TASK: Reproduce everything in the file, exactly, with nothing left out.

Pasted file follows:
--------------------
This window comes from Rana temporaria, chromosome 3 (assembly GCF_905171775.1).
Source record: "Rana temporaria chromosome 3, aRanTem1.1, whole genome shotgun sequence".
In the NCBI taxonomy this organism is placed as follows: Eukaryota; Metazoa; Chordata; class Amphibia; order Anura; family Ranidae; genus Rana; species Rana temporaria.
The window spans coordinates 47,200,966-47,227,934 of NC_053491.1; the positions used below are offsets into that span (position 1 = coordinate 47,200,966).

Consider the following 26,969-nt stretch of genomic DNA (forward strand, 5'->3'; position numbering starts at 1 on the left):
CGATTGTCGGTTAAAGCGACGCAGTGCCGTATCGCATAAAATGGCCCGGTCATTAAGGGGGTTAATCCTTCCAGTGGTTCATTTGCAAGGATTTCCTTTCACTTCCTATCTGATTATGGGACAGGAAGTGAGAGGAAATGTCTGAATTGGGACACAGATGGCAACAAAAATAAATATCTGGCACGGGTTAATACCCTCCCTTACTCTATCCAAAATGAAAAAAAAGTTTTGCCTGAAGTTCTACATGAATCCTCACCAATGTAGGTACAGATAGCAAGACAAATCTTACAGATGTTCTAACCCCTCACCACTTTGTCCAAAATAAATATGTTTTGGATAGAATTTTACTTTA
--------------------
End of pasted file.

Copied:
This window comes from Rana temporaria, chromosome 3 (assembly GCF_905171775.1).
Source record: "Rana temporaria chromosome 3, aRanTem1.1, whole genome shotgun sequence".
In the NCBI taxonomy this organism is placed as follows: Eukaryota; Metazoa; Chordata; class Amphibia; order Anura; family Ranidae; genus Rana; species Rana temporaria.
The window spans coordinates 47,200,966-47,227,934 of NC_053491.1; the positions used below are offsets into that span (position 1 = coordinate 47,200,966).

Consider the following 26,969-nt stretch of genomic DNA (forward strand, 5'->3'; position numbering starts at 1 on the left):
CGATTGTCGGTTAAAGCGACGCAGTGCCGTATCGCATAAAATGGCCCGGTCATTAAGGGGGTTAATCCTTCCAGTGGTTCATTTGCAAGGATTTCCTTTCACTTCCTATCTGATTATGGGACAGGAAGTGAGAGGAAATGTCTGAATTGGGACACAGATGGCAACAAAAATAAATATCTGGCACGGGTTAATACCCTCCCTTACTCTATCCAAAATGAAAAAAAAGTTTTGCCTGAAGTTCTACATGAATCCTCACCAATGTAGGTACAGATAGCAAGACAAATCTTACAGATGTTCTAACCCCTCACCACTTTGTCCAAAATAAATATGTTTTGGATAGAATTTTACTTTA